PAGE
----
Lung Cancer in Women: More Risk, Less Attention

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Current screening criteria in the United States identify fewer women than men who will get lung cancer, creating a perfect storm for what experts during a session at the CHEST Annual Meeting deemed an “invisible epidemic.”

Lung cancer is the most common type of cancer worldwide, and it affects women disproportionately more than men. Even so, current screening criteria in the United States identify fewer women than men who will get lung cancer, creating a perfect storm in what experts during a live session at the CHEST Annual Meeting held by the American College of Chest Physicians deemed an “invisible epidemic.”

M. Patricia Rivera, MD, FCCP, of the University of North Carolina School of Medicine; and Mary Pasquinelli, DNP, FNP-BC, APRN, of the University of Illinois Hospital and Clinics, presented data that paint an ominous picture for women with lung cancer, starting with theories as to why women are more likely to have it.

Why Are Women at a Higher Risk?

One theory is that women are more susceptible to tobacco-related lung cancer, but Rivera cites conflicting epidemiological evidence. One study, called the Environment and Genetics in Lung cancer Etiology, aimed to test gender and smoking interaction. Researchers collected data on lifetime smoking histories for 2100 lung cancer patients and 2100 controls, adjusted for age, area of residence, and time since quitting smoking.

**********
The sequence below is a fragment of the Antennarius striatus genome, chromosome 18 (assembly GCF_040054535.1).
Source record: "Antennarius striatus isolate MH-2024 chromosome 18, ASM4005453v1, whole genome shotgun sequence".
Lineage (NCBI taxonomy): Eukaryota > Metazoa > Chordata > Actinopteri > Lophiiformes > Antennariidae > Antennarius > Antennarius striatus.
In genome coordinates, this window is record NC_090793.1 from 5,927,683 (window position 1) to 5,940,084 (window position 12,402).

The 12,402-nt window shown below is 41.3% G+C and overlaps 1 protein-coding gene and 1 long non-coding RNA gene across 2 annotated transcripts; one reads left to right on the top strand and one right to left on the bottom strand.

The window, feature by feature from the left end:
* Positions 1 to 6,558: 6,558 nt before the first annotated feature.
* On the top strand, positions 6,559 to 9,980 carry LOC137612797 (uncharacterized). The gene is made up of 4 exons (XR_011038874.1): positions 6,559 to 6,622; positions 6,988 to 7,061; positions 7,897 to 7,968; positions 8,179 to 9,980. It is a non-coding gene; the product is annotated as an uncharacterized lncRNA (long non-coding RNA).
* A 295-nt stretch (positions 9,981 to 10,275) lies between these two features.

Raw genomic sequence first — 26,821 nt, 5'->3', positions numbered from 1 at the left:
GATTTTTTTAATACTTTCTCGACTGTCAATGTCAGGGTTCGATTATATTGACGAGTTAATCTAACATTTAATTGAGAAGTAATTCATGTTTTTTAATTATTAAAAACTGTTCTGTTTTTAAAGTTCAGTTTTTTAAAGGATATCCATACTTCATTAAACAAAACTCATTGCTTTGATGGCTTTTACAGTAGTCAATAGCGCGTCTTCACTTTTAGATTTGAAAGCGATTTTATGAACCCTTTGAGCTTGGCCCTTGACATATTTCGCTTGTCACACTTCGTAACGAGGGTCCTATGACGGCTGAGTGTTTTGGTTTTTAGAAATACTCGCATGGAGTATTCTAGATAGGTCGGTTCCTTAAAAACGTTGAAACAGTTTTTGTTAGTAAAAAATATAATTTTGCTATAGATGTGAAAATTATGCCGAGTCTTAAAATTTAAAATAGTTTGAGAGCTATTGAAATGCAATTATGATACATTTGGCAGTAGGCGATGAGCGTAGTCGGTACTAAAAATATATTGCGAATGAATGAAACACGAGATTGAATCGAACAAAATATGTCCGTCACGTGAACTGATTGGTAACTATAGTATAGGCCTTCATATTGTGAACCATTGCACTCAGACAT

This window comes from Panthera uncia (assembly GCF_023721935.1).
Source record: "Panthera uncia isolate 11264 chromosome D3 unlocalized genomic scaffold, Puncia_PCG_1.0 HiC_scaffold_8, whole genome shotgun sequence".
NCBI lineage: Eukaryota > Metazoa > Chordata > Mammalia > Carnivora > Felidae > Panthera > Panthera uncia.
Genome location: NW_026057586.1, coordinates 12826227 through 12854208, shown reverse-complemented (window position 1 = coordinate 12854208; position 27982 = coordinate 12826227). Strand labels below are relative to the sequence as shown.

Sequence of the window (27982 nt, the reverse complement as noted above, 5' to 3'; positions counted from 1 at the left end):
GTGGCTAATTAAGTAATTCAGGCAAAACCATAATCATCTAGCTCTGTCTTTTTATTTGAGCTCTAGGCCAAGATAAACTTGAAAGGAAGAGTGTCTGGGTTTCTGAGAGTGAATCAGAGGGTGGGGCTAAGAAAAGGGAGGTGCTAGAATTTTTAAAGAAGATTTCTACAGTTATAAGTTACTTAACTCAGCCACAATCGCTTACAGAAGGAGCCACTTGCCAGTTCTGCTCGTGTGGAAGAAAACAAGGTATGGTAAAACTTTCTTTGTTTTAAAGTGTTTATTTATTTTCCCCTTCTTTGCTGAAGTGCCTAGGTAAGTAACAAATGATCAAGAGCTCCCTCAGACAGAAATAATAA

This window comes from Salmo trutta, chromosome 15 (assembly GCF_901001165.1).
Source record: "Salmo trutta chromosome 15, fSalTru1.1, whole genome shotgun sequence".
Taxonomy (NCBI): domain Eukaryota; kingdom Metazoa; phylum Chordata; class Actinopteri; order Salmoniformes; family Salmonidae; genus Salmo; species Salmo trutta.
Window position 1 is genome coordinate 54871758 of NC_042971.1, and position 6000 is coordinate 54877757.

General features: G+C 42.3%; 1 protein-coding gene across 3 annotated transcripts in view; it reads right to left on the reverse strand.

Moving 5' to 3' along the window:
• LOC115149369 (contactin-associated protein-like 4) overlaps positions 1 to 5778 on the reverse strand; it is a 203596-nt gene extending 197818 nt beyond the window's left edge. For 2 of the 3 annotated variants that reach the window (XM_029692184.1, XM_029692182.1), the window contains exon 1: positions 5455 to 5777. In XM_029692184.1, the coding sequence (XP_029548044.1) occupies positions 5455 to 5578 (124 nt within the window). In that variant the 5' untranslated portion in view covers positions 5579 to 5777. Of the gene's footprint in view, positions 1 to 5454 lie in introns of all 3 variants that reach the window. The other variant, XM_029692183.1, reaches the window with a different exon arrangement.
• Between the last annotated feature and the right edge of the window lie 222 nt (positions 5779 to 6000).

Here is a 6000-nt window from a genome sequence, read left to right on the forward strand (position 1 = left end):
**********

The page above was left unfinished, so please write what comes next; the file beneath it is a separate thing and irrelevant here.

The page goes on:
While the odds risk was slightly higher in women who had smoked vs men, the study concluded that those data did not support the theory of increased susceptibility to tobacco-related lung cancer.

Rivera also pointed to a 2018 study published in the New England Journal of Medicine that looked at the year of birth and the calendar period of lung cancer diagnosis, calculated the female to male incidence ratios of lung cancer, and examined the prevalence of cigarette smoking.

“They concluded that this increased incidence of lung cancer in certain groups of women—younger women—could not be fully explained by sex differences in smoking behavior,” Rivera said.

Even in never smokers, women are more likely to get lung cancer than men. This poses the question of whether the etiology is different in women compared to men. Some possibilities Rivera noted were genetic mutations, DNA adduct formation, and hormonal factors.

Genetic mutations are a growing topic of conversation, and they present yet another possibility. “p53 suppressor gene mutations are very important in lung cancer, and a higher frequency of these mutations have been found in non–small cell lung cancers from female patients that are exposed compared to male patients,” Rivera said. KRAS mutations, which have been found to affect prognosis, are also more common in lung tumors in women than men, she said.

In a genome-wide association study of about 14,000 Asian women (6600 with lung cancer and 7500 without lung cancer), researchers found variations at 3 locations in the genome, 2 on chromosome 6 and 1 on chromosome 10, that were associated with lung cancer risk in women who had never smoked.

Higher levels of DNA adducts, or damaged DNA segments that can be the start of a cancerous cell, have been found in lung cancer patients in women compared with men, even after adjusting for smoking, which is another hypothesis when it comes to women’s lung cancer susceptibility.

Hormones could also play a part. “Estrogen, both alpha and beta, have been found to be expressed in normal lungs and in lung tumors,” Rivera said, although it is not yet clear what estrogen's role is in the process.